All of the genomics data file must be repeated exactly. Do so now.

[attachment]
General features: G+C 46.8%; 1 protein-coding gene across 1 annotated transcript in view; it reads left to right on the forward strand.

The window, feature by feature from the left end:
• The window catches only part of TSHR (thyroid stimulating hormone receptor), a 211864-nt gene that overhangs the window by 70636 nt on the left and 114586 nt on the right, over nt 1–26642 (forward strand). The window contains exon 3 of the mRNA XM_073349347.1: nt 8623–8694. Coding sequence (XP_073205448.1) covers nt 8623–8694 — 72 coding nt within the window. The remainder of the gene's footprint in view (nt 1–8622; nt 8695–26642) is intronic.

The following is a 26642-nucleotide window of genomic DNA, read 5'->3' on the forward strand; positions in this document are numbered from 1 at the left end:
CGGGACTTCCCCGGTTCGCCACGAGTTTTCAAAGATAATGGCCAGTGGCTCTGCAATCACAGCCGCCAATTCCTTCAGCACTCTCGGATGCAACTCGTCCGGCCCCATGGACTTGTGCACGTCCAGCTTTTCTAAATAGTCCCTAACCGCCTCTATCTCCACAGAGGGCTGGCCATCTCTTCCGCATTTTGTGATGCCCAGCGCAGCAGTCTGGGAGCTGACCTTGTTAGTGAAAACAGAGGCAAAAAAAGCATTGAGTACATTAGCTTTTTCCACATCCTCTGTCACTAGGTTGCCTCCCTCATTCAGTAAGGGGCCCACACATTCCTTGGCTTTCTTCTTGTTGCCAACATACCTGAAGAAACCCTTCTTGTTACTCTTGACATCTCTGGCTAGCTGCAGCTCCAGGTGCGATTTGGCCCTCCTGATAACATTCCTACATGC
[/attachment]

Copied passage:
General features: G+C 46.8%; 1 protein-coding gene across 1 annotated transcript in view; it reads left to right on the forward strand.

The window, feature by feature from the left end:
• The window catches only part of TSHR (thyroid stimulating hormone receptor), a 211864-nt gene that overhangs the window by 70636 nt on the left and 114586 nt on the right, over nt 1–26642 (forward strand). The window contains exon 3 of the mRNA XM_073349347.1: nt 8623–8694. Coding sequence (XP_073205448.1) covers nt 8623–8694 — 72 coding nt within the window. The remainder of the gene's footprint in view (nt 1–8622; nt 8695–26642) is intronic.

The following is a 26642-nucleotide window of genomic DNA, read 5'->3' on the forward strand; positions in this document are numbered from 1 at the left end:
CGGGACTTCCCCGGTTCGCCACGAGTTTTCAAAGATAATGGCCAGTGGCTCTGCAATCACAGCCGCCAATTCCTTCAGCACTCTCGGATGCAACTCGTCCGGCCCCATGGACTTGTGCACGTCCAGCTTTTCTAAATAGTCCCTAACCGCCTCTATCTCCACAGAGGGCTGGCCATCTCTTCCGCATTTTGTGATGCCCAGCGCAGCAGTCTGGGAGCTGACCTTGTTAGTGAAAACAGAGGCAAAAAAAGCATTGAGTACATTAGCTTTTTCCACATCCTCTGTCACTAGGTTGCCTCCCTCATTCAGTAAGGGGCCCACACATTCCTTGGCTTTCTTCTTGTTGCCAACATACCTGAAGAAACCCTTCTTGTTACTCTTGACATCTCTGGCTAGCTGCAGCTCCAGGTGCGATTTGGCCCTCCTGATAACATTCCTACATGC